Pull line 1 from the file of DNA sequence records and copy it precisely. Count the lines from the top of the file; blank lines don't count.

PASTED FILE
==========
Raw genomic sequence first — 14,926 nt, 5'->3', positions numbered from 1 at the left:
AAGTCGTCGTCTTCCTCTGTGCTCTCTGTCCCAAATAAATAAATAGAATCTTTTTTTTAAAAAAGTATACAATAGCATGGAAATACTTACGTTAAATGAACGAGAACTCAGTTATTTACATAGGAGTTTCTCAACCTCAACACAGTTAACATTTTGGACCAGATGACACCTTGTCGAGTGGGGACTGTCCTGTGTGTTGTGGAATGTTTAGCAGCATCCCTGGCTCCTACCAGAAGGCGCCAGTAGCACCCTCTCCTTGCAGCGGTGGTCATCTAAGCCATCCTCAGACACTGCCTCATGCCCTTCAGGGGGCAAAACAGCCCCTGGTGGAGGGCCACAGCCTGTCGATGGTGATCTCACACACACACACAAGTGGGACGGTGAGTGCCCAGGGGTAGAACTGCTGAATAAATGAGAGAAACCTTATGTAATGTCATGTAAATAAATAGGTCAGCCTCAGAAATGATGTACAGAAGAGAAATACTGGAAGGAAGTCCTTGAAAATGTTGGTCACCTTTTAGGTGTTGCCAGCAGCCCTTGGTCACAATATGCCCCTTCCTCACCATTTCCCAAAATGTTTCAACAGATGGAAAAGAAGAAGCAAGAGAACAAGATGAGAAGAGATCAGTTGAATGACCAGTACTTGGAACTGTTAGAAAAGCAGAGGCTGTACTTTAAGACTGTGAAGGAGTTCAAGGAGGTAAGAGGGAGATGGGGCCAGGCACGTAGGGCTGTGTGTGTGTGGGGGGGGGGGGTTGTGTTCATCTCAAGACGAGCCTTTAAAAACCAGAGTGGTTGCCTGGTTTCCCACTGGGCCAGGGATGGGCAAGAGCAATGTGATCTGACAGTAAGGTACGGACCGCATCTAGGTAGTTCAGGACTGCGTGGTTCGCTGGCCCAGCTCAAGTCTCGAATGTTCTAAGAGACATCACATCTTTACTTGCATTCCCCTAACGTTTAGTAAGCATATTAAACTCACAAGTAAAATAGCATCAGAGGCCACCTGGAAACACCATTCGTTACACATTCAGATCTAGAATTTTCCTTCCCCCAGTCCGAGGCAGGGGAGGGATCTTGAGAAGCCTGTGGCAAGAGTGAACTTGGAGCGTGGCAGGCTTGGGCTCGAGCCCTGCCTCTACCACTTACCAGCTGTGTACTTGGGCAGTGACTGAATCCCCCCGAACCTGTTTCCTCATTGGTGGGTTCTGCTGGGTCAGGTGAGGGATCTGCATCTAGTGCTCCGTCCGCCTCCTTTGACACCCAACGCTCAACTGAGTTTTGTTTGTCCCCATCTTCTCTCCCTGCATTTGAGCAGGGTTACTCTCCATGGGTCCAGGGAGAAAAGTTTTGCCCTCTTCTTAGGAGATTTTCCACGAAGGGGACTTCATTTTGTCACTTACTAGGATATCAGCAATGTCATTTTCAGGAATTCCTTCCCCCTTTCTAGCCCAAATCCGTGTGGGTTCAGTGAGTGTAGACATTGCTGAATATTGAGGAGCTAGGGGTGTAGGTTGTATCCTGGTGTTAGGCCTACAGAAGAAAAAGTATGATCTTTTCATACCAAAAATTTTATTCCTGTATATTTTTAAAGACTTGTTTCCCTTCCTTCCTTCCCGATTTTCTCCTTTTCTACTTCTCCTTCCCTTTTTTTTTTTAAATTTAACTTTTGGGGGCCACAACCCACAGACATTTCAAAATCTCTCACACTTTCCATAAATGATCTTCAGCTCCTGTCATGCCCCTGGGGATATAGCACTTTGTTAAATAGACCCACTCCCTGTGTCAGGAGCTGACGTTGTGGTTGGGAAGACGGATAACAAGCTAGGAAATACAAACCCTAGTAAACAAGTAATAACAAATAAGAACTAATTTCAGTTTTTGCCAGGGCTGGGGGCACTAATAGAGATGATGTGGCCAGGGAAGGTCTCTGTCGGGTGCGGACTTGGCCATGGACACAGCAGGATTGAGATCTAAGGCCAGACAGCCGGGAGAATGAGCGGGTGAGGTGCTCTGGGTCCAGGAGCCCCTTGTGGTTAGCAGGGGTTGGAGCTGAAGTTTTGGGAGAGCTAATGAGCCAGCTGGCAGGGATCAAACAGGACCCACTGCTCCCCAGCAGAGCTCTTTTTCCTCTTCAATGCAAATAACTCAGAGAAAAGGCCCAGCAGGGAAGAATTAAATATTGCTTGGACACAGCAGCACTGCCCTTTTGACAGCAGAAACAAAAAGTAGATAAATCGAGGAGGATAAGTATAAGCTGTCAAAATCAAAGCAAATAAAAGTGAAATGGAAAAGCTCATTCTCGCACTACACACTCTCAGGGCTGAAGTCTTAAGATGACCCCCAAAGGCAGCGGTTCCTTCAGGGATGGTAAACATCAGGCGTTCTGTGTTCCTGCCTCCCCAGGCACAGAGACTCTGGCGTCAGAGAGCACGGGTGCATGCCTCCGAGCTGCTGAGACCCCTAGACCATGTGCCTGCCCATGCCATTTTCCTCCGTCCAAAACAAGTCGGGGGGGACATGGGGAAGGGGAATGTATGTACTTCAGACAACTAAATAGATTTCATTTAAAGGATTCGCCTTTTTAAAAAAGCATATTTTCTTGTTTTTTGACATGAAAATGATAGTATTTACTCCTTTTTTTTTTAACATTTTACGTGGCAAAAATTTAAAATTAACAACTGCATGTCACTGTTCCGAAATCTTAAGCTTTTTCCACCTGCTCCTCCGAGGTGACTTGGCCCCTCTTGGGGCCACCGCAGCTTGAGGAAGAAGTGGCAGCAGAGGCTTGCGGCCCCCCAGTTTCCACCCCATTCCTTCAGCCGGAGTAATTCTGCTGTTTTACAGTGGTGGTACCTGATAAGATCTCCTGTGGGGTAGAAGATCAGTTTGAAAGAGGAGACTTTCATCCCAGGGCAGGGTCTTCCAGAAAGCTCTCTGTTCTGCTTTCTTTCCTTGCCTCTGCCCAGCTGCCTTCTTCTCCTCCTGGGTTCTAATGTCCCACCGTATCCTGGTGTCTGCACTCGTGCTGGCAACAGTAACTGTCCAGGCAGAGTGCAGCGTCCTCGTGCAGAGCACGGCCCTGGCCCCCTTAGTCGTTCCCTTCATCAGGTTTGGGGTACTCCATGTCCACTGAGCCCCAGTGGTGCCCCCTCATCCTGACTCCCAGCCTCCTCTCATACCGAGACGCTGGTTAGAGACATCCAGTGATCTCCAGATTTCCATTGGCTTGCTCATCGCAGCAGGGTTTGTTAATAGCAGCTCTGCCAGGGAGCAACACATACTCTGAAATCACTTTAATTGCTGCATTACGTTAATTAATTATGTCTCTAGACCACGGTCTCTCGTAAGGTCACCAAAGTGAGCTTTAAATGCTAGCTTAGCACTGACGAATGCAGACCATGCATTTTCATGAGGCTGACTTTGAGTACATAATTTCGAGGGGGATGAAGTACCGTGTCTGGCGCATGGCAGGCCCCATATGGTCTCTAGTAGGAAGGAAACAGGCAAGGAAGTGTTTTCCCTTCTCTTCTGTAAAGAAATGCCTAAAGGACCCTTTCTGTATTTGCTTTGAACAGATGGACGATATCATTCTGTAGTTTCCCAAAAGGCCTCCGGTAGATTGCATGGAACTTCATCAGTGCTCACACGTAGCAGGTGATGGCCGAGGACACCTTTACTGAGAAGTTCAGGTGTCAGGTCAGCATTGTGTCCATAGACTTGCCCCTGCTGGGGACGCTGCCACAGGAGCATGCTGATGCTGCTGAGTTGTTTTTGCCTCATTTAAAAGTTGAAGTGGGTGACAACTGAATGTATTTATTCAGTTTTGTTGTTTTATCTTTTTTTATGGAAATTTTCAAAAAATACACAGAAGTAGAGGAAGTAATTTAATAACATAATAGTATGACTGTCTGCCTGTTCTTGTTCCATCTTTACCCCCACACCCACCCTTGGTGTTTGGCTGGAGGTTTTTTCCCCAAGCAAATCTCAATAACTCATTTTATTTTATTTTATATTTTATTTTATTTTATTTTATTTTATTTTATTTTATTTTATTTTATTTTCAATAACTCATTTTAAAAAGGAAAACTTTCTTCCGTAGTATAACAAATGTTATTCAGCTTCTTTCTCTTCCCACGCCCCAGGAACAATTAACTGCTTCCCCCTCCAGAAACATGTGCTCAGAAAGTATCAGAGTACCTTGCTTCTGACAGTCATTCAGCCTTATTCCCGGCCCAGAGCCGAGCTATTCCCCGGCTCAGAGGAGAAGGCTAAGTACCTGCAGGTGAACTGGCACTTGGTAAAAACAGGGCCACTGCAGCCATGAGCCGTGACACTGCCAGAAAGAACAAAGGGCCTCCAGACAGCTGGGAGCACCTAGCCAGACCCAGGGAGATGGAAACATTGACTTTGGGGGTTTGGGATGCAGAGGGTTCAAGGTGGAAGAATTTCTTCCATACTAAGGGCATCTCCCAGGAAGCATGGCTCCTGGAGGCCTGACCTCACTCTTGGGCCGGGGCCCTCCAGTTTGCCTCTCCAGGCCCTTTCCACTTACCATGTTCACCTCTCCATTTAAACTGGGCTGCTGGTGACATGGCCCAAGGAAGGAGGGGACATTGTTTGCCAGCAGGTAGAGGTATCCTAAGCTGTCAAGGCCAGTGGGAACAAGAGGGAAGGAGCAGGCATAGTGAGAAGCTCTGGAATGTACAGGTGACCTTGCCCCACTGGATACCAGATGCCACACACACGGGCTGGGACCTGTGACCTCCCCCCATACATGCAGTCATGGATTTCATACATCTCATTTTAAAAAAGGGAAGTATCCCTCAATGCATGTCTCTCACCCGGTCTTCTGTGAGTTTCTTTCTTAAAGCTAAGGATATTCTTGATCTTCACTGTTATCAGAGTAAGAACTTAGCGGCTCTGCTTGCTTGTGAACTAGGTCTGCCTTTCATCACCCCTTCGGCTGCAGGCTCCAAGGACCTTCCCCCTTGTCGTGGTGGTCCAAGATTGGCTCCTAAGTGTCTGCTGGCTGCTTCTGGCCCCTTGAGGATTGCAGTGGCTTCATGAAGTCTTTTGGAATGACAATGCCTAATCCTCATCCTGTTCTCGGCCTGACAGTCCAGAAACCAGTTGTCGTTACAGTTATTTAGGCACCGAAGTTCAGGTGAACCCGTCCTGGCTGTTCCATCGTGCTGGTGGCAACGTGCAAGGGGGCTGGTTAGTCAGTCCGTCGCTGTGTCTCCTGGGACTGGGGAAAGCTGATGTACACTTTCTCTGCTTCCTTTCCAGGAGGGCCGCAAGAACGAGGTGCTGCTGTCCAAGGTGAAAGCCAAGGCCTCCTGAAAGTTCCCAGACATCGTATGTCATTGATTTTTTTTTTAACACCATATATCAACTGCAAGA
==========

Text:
Raw genomic sequence first — 14,926 nt, 5'->3', positions numbered from 1 at the left: